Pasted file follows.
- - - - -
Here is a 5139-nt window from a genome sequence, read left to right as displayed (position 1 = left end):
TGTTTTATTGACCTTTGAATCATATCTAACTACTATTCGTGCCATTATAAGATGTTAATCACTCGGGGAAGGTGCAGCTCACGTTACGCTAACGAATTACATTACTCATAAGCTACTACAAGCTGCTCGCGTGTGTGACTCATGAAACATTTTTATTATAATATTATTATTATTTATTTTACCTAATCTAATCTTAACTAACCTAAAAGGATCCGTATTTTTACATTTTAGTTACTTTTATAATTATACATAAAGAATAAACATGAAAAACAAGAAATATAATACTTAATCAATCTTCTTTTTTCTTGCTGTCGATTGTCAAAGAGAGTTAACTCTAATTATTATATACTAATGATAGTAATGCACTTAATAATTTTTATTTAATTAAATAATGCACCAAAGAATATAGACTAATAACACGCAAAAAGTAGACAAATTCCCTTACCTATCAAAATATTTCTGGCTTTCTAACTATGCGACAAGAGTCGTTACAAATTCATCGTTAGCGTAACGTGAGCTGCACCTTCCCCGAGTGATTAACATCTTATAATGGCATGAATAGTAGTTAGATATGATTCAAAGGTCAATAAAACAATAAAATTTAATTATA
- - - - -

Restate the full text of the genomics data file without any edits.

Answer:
Here is a 5139-nt window from a genome sequence, read left to right as displayed (position 1 = left end):
TGTTTTATTGACCTTTGAATCATATCTAACTACTATTCGTGCCATTATAAGATGTTAATCACTCGGGGAAGGTGCAGCTCACGTTACGCTAACGAATTACATTACTCATAAGCTACTACAAGCTGCTCGCGTGTGTGACTCATGAAACATTTTTATTATAATATTATTATTATTTATTTTACCTAATCTAATCTTAACTAACCTAAAAGGATCCGTATTTTTACATTTTAGTTACTTTTATAATTATACATAAAGAATAAACATGAAAAACAAGAAATATAATACTTAATCAATCTTCTTTTTTCTTGCTGTCGATTGTCAAAGAGAGTTAACTCTAATTATTATATACTAATGATAGTAATGCACTTAATAATTTTTATTTAATTAAATAATGCACCAAAGAATATAGACTAATAACACGCAAAAAGTAGACAAATTCCCTTACCTATCAAAATATTTCTGGCTTTCTAACTATGCGACAAGAGTCGTTACAAATTCATCGTTAGCGTAACGTGAGCTGCACCTTCCCCGAGTGATTAACATCTTATAATGGCATGAATAGTAGTTAGATATGATTCAAAGGTCAATAAAACAATAAAATTTAATTATA